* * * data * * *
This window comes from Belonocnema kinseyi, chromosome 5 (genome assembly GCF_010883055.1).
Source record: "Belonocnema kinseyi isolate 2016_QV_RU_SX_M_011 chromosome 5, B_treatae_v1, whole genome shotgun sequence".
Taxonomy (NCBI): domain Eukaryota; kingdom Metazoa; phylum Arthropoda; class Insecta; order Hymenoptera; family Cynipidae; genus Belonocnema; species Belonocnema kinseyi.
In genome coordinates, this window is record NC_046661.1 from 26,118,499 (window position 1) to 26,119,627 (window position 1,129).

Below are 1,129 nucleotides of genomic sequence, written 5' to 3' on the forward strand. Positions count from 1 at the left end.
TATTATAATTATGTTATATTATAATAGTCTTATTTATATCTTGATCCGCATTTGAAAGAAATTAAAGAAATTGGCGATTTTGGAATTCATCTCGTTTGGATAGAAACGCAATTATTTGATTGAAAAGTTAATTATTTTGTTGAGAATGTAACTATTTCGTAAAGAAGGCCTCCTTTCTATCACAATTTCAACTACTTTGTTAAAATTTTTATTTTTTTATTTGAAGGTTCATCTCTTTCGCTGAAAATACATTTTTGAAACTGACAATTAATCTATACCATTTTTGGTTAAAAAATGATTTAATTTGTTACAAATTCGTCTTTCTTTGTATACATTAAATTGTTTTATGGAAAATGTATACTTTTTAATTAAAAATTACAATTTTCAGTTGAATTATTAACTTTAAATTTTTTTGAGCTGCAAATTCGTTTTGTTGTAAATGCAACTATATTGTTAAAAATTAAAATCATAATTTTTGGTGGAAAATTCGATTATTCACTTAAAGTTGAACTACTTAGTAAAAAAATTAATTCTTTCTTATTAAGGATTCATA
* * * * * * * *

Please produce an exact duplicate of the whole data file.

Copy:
This window comes from Belonocnema kinseyi, chromosome 5 (genome assembly GCF_010883055.1).
Source record: "Belonocnema kinseyi isolate 2016_QV_RU_SX_M_011 chromosome 5, B_treatae_v1, whole genome shotgun sequence".
Taxonomy (NCBI): domain Eukaryota; kingdom Metazoa; phylum Arthropoda; class Insecta; order Hymenoptera; family Cynipidae; genus Belonocnema; species Belonocnema kinseyi.
In genome coordinates, this window is record NC_046661.1 from 26,118,499 (window position 1) to 26,119,627 (window position 1,129).

Below are 1,129 nucleotides of genomic sequence, written 5' to 3' on the forward strand. Positions count from 1 at the left end.
TATTATAATTATGTTATATTATAATAGTCTTATTTATATCTTGATCCGCATTTGAAAGAAATTAAAGAAATTGGCGATTTTGGAATTCATCTCGTTTGGATAGAAACGCAATTATTTGATTGAAAAGTTAATTATTTTGTTGAGAATGTAACTATTTCGTAAAGAAGGCCTCCTTTCTATCACAATTTCAACTACTTTGTTAAAATTTTTATTTTTTTATTTGAAGGTTCATCTCTTTCGCTGAAAATACATTTTTGAAACTGACAATTAATCTATACCATTTTTGGTTAAAAAATGATTTAATTTGTTACAAATTCGTCTTTCTTTGTATACATTAAATTGTTTTATGGAAAATGTATACTTTTTAATTAAAAATTACAATTTTCAGTTGAATTATTAACTTTAAATTTTTTTGAGCTGCAAATTCGTTTTGTTGTAAATGCAACTATATTGTTAAAAATTAAAATCATAATTTTTGGTGGAAAATTCGATTATTCACTTAAAGTTGAACTACTTAGTAAAAAAATTAATTCTTTCTTATTAAGGATTCATA